#---- electrical connections ---------------------------------------------------
# The Pico has two hardware I2C ports which can each be mapped to a number of
# possible pin pairs.  This example uses pins 6 and 7 for I2C0 SDA
# and SCL.  For alternate choices please see the official pinout diagram.

# Pico                  display         description
# pin 7/GP5/I2C0 SCL    SCL             I2C clock from port 0
# pin 6/GP4/I2C0 SDA    SDA             I2C data from port 0
# pin 36/3.3VOUT        VCC             3.3V to power display
# pin 38/GND            GND             common ground

################################################################
# related CircuitPython module documentation:

# busio             https://circuitpython.readthedocs.io/en/latest/shared-bindings/busio/index.html
# time              https://circuitpython.readthedocs.io/en/latest/shared-bindings/time/index.html
# board             https://circuitpython.readthedocs.io/en/latest/shared-bindings/board/index.html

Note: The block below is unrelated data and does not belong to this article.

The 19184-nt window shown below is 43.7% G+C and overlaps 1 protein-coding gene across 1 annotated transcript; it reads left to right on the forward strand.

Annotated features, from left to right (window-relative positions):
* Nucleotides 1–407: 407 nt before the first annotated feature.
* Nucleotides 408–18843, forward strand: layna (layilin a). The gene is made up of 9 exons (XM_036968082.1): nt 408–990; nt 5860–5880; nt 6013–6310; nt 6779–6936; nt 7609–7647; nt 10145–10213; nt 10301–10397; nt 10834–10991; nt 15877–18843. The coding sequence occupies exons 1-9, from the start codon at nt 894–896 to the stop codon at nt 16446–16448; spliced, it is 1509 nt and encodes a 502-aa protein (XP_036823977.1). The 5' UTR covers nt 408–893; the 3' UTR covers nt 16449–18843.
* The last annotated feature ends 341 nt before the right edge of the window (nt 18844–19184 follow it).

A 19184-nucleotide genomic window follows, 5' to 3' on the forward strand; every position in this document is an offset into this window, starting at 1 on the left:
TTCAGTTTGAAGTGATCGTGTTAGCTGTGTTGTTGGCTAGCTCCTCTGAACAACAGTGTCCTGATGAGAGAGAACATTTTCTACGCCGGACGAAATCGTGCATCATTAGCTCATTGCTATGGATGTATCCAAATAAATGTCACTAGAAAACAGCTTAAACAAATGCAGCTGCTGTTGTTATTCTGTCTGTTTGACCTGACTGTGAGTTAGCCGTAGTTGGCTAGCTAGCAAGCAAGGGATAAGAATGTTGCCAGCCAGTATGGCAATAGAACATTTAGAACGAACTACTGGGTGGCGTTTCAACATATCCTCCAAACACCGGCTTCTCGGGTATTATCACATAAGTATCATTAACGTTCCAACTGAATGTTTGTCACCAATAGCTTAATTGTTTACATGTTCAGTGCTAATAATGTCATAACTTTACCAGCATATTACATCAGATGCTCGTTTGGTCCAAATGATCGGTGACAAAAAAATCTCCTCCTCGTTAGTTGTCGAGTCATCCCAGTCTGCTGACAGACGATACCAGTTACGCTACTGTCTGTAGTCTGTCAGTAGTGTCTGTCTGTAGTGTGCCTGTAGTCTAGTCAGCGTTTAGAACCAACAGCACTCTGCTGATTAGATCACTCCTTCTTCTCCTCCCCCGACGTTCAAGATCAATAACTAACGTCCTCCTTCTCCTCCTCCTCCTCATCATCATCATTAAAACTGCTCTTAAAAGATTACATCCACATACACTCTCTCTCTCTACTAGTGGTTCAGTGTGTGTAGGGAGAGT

# adafruit_ht16k33  https://circuitpython.readthedocs.io/projects/ht16k33/en/latest/api.html

# Adafruit_CircuitPython_HT16K33 source: https://github.com/adafruit/Adafruit_CircuitPython_HT16K33

################################################################################
# load standard Python modules
import time

# load the CircuitPython hardware definition module for pin definitions
import board

# load the CircuitPython I2C support
import busio

# load the Adafruit HT16K33 library
import adafruit_ht16k33.segments

#---------------------------------------------------------------
# The device is connected to I2C0 on pins 6 and 7.
i2c = busio.I2C(scl=board.GP5, sda=board.GP4)
display = adafruit_ht16k33.segments.Seg7x4(i2c)

#---------------------------------------------------------------